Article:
Maybe we should just call this storm ‘Snowbombaroni.’
By John Lyons
So winter storm Brody is on the way.
Brody? Don’t I mean Grayson?
Ah, the controversy!
What controversy you ask? Well, if you are a fan of channel 3 (WFSB), you are probably telling all of your out-of-town friends about “Brody.” If you watch the Weather Channel, then you are still preparing for “Grayson.” Of course, if you watch about any other news outlet, then you are still probably talking about the very mundanely titled “Nor’easter.”
To say this is confusing is probably an understatement. How can a storm have two names? Or have no name at all? For that matter, there was lots of talk about the Blizzard of ’78 and to hear people in the media refer to it as “Larry” really confused even this ardent (yet amateur) meteorologist.
Where did the naming of storms come from? Well, the history is not as clear as one would think. For the sake of this blog, the easy answer is World War II when service men and woman used names to track Pacific storms during the war against the Japanese. Some areas had been naming storms well prior but not in an organized multi-national effort.
The year 1953 was a major year for naming because this was the year that the U.S. abandoned certain types of naming and joined a group of nations to form a consistent naming convention utilizing feminine names for tropical storms and hurricanes. This would go more or less unchanged until 1978 and 1979 when men’s names were added to the list first for tropical Pacific storms in ’78 and then for Atlantic tropical storms in ’79.
Who is in charge of naming and who has the right to name storms?
Let’s start with trivia: Who is in charge of monitoring the weather (satellites, mapping and such)? Boring answer: The Department of Commerce (DOC). The division of the DOC that publishes images, mapping, etc. is the National Oceanic and Atmospheric Administration (known as NOAA).
The National Hurricane Center (which is a division of NOAA) in cooperation with the World Meteorological Organization (WMO) – an organization made up of respected meteorologists from around the world and several participating countries – developed a rotating list of names which are used every six years. This means that the list used in 2008 will again be used in 2014. Does this mean we will see another “Katrina”? No. The organization has the right to retire the name of a particularly fierce or deadly storm and Katrina has been retired.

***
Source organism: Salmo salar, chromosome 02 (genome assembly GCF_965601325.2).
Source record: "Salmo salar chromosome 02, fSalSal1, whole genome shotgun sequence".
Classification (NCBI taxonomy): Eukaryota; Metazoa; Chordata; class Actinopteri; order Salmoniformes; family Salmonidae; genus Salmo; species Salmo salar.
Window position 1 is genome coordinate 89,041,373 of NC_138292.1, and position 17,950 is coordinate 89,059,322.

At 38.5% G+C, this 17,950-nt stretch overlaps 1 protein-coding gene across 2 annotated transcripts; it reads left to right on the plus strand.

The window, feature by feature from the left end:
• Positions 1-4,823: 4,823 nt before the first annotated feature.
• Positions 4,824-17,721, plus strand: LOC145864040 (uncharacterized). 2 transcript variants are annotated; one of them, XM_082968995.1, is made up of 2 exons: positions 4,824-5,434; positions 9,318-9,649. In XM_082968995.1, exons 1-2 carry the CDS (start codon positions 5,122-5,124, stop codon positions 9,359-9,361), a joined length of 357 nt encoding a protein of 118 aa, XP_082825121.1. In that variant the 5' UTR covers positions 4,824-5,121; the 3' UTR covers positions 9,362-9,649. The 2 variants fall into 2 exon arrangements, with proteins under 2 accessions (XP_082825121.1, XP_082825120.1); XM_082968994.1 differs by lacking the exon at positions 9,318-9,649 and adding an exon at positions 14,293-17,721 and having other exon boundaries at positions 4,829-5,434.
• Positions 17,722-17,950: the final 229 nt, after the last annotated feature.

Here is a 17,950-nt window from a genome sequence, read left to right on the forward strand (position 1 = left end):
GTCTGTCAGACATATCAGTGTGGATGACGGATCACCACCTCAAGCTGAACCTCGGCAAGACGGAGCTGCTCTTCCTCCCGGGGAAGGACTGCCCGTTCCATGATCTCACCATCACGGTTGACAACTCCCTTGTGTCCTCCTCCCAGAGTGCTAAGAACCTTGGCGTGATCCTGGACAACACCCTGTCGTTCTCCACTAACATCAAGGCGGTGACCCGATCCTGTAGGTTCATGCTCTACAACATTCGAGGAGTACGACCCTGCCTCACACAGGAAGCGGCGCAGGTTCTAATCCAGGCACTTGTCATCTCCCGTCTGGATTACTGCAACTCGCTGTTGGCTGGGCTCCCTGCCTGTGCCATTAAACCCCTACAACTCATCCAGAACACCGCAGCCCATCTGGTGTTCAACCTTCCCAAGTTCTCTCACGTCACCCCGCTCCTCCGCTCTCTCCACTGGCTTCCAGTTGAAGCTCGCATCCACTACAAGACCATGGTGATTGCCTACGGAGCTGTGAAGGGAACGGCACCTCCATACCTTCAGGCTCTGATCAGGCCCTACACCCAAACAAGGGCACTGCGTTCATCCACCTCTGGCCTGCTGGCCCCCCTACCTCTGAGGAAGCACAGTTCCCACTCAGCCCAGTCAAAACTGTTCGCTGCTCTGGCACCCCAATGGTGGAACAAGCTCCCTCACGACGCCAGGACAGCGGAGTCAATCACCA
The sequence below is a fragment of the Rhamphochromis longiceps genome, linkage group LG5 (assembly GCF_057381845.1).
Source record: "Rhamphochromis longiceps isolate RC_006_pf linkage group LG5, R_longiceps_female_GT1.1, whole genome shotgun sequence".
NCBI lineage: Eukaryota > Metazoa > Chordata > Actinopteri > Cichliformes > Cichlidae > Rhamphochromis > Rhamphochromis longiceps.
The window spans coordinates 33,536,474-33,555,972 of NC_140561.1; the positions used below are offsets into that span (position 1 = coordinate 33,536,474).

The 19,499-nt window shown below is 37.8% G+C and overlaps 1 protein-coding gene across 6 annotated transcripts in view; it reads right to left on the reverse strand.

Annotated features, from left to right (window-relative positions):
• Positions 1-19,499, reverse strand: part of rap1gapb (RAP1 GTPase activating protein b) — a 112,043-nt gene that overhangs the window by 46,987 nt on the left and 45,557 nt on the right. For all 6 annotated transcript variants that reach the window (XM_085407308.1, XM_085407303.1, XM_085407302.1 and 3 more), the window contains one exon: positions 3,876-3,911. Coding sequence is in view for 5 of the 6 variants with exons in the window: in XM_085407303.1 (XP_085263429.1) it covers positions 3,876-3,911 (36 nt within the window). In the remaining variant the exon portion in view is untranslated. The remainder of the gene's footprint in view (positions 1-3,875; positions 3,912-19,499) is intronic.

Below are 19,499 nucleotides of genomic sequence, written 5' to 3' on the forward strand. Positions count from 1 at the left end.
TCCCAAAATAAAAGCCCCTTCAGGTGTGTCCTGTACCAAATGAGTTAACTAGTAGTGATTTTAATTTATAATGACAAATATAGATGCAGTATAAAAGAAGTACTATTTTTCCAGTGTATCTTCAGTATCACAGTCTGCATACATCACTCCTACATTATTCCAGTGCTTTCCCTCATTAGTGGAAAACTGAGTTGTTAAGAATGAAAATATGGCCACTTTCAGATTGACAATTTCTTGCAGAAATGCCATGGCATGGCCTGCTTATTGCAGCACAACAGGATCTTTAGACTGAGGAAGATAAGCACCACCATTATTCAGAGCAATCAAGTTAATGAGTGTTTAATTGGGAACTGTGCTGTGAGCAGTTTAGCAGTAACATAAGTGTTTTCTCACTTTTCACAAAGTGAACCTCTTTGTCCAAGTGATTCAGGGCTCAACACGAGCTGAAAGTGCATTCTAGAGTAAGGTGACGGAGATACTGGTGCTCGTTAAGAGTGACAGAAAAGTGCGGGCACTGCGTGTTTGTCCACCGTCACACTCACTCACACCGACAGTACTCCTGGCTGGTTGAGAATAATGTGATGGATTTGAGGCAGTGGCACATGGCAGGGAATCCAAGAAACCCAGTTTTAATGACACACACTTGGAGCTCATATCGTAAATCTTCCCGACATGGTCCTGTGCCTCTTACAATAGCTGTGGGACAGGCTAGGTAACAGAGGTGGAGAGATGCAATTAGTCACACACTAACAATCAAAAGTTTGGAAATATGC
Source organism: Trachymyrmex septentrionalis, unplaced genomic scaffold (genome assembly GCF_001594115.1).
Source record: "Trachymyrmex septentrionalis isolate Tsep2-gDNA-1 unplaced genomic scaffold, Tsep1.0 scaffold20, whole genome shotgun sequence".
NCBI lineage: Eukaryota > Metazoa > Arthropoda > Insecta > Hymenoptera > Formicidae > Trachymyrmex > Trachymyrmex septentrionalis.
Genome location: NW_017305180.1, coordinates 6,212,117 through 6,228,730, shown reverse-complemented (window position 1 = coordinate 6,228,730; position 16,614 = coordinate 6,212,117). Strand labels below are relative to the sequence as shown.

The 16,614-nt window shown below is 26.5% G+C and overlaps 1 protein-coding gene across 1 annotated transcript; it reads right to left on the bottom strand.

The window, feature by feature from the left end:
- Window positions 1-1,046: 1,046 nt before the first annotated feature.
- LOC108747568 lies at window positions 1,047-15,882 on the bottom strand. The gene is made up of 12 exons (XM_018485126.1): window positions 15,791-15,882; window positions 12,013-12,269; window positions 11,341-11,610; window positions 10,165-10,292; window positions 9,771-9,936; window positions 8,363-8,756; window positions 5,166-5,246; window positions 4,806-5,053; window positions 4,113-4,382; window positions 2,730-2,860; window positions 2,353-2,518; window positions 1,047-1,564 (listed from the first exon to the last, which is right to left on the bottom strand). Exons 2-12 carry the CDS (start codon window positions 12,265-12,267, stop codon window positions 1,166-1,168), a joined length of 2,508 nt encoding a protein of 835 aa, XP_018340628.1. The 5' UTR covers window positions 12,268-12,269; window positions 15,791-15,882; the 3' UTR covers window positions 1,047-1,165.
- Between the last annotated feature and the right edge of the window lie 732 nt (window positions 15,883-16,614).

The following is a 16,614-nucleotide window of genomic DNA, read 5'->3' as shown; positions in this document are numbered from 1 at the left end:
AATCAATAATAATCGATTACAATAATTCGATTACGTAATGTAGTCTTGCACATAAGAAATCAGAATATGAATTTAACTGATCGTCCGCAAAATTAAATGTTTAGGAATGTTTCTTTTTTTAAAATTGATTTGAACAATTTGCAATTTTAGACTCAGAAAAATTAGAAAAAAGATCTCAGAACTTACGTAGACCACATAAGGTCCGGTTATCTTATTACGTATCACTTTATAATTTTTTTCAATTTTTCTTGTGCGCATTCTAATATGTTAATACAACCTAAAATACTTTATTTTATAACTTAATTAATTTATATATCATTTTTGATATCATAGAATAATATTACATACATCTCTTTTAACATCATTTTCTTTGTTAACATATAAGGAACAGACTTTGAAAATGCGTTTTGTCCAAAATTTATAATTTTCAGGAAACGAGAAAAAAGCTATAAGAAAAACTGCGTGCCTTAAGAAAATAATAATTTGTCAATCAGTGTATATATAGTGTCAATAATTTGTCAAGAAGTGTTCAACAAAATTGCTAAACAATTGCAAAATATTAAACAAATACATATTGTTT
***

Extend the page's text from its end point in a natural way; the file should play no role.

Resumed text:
The second half of the equation is why local media outlets have taken to naming storms and ultimately who has the right to name storms.
Hurricanes are named for common sense reasons. There can be (and often are) more than one being tracked at any given time. The official hurricane season is from June 1 through November and especially during August and September, there will be multiple tropical storms being monitored.
Nor’easters do not come in bunches (thankfully). A busy month will see two usually several days or weeks apart. They don’t come at the same time so NOAA logically says there is no need to name them … and they don’t.
Do WFSB and the Weather Channel have the right to name storms? Sure, I guess. But I wish they wouldn’t. They did not spend the billions of dollars to launch satellites to forecast the weather and have no interest other than strong ratings. They have no alliance with other nations to ensure the safety of citizens around the globe and really only want ratings. The “Action/Alert/Aware” term is breathlessly by the Weather Channel and is particularly sensational. I guess there is some of that in naming storms that really have no need to be named. But as much as they might want you to think the contrary, the Weather Channel has no official status other than a basic cable channel that makes their living from ratings and advertising. They did not spend the money to launch satellites into orbit.
So WFSB and Weather Channel, can we leave the naming to the Hurricane Center and the WMO (the folks who are actually “in charge”) going forward? Please?
[…] been annual occurrences are now categorized as “catastrophes” and two inches of snow becomes a named storm before the meteorologists have made their final predictions. Privacy and sensitivity to human […]